Dr. Jiang, 72 years old, and his wife Dr. Hua Zhongwei, have been heard from only once since government agents arbitrarily detained them on June 1 while en route to the U.S. Embassy in Beijing to obtain a visa.
Dr. Jiang's detention appears to have been part of the government's crackdown on critics ahead of the fifteenth anniversary of the Tiananmen Square massacre on June 4, 1989. He had publicly called for a reexamination of the events surrounding the massacre. Several dissidents were harassed and effectively subjected to house arrest.
On June 1, Drs. Jiang and Hua left their home in an official hospital car and were expected back in two hours. They have not been seen since. On June 4 one of the couple's children received a note from Dr. Hua saying they were fine, but suggesting that the family not plan for their usual summer vacation. On June 8 officials notified their son he should deliver some of his father's personal belongings to Chinese authorities. Such requests generally signal a release is not imminent. No criminal charges have been filed against Dr. Jiang and his wife.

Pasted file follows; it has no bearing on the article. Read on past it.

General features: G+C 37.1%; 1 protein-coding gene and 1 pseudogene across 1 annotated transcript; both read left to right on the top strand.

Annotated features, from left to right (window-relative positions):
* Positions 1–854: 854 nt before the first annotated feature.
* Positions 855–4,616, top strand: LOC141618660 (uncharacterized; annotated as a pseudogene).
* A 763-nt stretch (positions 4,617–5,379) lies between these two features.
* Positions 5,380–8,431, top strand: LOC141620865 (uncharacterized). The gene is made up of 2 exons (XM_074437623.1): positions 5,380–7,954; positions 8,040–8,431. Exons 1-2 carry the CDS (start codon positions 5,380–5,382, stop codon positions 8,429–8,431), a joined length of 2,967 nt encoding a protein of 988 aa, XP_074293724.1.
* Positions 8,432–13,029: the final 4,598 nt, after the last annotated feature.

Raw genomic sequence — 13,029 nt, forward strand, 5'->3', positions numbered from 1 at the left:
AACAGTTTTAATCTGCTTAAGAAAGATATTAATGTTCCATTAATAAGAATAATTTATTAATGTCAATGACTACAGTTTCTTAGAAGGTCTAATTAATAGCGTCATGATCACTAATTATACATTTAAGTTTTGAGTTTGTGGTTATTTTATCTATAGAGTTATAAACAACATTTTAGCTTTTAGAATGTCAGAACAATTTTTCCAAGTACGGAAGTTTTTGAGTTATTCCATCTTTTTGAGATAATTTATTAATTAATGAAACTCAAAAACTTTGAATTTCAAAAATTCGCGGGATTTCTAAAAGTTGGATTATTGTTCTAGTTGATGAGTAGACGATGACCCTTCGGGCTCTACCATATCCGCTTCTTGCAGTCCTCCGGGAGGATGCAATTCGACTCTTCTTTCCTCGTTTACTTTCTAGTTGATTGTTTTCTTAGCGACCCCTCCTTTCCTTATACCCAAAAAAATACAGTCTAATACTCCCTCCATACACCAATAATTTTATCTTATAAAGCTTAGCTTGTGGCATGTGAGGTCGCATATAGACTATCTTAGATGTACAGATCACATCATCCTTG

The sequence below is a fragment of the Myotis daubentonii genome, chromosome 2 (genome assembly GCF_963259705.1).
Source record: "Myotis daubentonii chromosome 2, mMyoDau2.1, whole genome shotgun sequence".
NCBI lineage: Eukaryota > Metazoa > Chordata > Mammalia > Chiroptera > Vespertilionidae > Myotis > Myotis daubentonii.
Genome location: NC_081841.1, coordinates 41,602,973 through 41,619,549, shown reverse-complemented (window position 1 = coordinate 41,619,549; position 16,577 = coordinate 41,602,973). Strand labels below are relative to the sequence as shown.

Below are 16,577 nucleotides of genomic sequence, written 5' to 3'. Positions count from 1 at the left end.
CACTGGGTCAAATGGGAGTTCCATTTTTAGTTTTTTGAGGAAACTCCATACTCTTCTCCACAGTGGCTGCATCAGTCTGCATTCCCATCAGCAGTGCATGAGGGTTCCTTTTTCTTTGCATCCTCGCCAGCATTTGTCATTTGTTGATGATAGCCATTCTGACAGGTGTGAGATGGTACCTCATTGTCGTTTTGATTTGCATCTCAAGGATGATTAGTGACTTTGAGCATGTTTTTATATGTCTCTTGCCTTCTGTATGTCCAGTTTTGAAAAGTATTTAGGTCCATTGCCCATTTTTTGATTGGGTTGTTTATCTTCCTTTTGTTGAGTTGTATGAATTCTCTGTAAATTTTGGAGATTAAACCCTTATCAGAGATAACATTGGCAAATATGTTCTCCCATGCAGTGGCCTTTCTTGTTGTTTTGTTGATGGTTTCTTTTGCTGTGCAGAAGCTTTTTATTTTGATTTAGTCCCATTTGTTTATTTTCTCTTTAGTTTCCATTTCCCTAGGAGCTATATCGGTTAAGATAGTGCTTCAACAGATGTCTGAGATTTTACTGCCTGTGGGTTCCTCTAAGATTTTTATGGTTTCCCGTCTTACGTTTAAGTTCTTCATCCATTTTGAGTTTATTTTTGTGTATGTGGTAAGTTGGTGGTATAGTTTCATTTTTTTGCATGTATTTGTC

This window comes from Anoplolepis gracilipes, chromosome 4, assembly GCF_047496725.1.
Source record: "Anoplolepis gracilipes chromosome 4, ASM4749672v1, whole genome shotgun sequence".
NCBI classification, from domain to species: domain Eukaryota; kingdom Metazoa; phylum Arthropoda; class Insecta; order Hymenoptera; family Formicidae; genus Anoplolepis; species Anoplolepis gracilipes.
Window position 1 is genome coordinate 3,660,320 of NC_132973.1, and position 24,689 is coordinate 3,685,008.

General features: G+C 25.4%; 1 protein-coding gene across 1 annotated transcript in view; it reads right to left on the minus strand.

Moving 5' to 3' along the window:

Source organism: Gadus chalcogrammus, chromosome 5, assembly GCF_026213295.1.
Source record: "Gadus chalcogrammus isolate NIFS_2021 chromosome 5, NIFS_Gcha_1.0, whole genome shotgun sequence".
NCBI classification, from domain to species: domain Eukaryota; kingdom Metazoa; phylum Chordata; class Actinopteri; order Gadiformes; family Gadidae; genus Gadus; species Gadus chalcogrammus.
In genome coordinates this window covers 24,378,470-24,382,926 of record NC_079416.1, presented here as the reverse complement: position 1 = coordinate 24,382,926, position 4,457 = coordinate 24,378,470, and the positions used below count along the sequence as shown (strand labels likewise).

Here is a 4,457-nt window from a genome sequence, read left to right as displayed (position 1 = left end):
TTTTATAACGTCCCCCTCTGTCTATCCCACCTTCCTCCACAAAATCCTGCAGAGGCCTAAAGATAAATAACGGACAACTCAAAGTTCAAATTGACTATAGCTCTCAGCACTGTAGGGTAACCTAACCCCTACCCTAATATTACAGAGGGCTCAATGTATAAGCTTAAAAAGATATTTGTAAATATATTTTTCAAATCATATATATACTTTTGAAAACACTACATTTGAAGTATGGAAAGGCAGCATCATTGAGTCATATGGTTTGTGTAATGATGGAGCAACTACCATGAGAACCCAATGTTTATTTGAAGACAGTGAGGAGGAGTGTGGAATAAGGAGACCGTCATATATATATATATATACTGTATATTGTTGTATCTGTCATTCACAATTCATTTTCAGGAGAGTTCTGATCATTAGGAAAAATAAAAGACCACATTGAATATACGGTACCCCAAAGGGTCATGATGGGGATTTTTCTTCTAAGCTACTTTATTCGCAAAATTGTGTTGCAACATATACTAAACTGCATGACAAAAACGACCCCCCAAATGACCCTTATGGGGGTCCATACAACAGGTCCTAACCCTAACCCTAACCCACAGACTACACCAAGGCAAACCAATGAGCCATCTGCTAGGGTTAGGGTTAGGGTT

The Chinese government (or elements within it, at least) have had it in for Dr. Jiang since April last year, when he exposed their cover up of the extent of the SARS epidemic as discussed here at the weekend.
Chinese authorities previously targeted Dr. Jiang in April 2003, when he challenged the Health Ministry's assertion that only 19 people in Beijing were suffering from Severe Acute Respiratory Syndrome, or SARS. Dr. Jiang's report that there were at least 170 known cases forced the ministry to publicly reveal the extent of the epidemic.
Human Rights Watch said that immediately after the SARS revelations, authorities began shadowing Dr. Jiang and monitoring his communications. In February 2004, he wrote a private letter to the National People's Congress and other Chinese leaders detailing what he witnessed during the Tiananmen massacre. In his letter, he proposed "that we must correctly characterize the students' patriotic movement on 4 June 1989."
In the wake of the letter, Chinese officials clamped down even harder on Dr. Jiang. He has been pressured continuously to admit that writing the letter was a serious political mistake.
Authorities at his place of employment, the No. 301 People's Liberation Army Hospital, demanded he receive permission before attending even social events. Officials screened all visitors to Dr. Jiang's home and quizzed him after some guests departed. He was told he could no longer treat patients at other facilities without No. 301's assent. Hospital authorities went so far as to send a "minder" along when he traveled to Xinjiang to treat an old patient.